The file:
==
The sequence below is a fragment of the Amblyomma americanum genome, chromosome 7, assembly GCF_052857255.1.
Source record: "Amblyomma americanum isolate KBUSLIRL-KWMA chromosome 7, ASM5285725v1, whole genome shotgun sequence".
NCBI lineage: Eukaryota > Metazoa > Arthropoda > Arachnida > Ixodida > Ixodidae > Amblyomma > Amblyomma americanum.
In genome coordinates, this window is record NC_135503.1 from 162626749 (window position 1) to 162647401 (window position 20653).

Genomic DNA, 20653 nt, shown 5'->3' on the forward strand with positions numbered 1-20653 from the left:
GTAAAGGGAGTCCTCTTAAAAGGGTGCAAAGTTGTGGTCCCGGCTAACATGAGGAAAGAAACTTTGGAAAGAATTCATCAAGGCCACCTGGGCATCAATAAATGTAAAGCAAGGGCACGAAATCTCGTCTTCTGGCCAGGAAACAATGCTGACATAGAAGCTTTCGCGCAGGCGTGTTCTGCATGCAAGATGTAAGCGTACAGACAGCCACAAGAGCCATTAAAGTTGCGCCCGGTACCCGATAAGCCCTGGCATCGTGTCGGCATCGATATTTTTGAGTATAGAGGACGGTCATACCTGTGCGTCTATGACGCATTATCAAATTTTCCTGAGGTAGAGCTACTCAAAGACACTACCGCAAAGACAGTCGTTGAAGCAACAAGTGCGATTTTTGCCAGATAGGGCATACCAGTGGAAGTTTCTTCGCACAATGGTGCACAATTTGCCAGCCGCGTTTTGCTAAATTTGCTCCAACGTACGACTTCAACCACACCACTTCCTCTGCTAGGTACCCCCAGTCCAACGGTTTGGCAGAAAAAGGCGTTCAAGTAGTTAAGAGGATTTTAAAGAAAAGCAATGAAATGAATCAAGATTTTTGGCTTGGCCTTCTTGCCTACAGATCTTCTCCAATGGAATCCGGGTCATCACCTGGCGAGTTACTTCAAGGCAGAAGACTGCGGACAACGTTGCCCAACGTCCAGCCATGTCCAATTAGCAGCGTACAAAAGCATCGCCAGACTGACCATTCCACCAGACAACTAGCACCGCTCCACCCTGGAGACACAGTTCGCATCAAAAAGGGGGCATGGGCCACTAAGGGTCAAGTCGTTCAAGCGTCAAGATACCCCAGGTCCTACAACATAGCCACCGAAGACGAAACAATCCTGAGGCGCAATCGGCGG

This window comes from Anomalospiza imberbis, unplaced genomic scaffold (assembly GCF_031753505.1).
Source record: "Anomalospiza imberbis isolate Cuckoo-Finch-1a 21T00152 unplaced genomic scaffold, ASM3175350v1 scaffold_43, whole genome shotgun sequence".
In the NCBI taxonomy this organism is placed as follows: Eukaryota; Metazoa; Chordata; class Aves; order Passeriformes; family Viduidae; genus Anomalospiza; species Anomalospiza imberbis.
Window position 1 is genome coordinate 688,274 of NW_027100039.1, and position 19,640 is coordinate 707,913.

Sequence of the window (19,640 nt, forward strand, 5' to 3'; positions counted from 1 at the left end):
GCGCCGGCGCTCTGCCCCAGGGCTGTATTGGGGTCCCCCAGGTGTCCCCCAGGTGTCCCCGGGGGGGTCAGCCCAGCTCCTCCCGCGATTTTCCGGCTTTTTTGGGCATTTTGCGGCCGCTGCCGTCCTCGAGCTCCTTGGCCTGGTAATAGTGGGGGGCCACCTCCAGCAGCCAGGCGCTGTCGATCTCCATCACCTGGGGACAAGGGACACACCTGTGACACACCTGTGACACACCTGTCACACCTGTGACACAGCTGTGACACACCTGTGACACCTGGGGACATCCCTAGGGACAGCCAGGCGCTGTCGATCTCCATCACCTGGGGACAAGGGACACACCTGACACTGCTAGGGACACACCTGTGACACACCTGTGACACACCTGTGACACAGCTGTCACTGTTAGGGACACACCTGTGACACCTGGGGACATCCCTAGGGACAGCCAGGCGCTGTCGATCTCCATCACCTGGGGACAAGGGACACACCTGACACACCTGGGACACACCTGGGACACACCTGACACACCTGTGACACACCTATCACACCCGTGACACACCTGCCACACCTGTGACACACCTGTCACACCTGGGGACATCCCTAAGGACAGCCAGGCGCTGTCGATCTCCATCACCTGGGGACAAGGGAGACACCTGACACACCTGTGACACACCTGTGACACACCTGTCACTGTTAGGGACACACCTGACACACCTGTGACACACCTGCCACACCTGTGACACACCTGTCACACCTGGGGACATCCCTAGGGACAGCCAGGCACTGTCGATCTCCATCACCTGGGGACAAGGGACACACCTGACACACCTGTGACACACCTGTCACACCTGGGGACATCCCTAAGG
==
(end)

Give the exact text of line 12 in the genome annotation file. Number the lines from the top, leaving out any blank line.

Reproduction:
GCGCCGGCGCTCTGCCCCAGGGCTGTATTGGGGTCCCCCAGGTGTCCCCCAGGTGTCCCCGGGGGGGTCAGCCCAGCTCCTCCCGCGATTTTCCGGCTTTTTTGGGCATTTTGCGGCCGCTGCCGTCCTCGAGCTCCTTGGCCTGGTAATAGTGGGGGGCCACCTCCAGCAGCCAGGCGCTGTCGATCTCCATCACCTGGGGACAAGGGACACACCTGTGACACACCTGTGACACACCTGTCACACCTGTGACACAGCTGTGACACACCTGTGACACCTGGGGACATCCCTAGGGACAGCCAGGCGCTGTCGATCTCCATCACCTGGGGACAAGGGACACACCTGACACTGCTAGGGACACACCTGTGACACACCTGTGACACACCTGTGACACAGCTGTCACTGTTAGGGACACACCTGTGACACCTGGGGACATCCCTAGGGACAGCCAGGCGCTGTCGATCTCCATCACCTGGGGACAAGGGACACACCTGACACACCTGGGACACACCTGGGACACACCTGACACACCTGTGACACACCTATCACACCCGTGACACACCTGCCACACCTGTGACACACCTGTCACACCTGGGGACATCCCTAAGGACAGCCAGGCGCTGTCGATCTCCATCACCTGGGGACAAGGGAGACACCTGACACACCTGTGACACACCTGTGACACACCTGTCACTGTTAGGGACACACCTGACACACCTGTGACACACCTGCCACACCTGTGACACACCTGTCACACCTGGGGACATCCCTAGGGACAGCCAGGCACTGTCGATCTCCATCACCTGGGGACAAGGGACACACCTGACACACCTGTGACACACCTGTCACACCTGGGGACATCCCTAAGG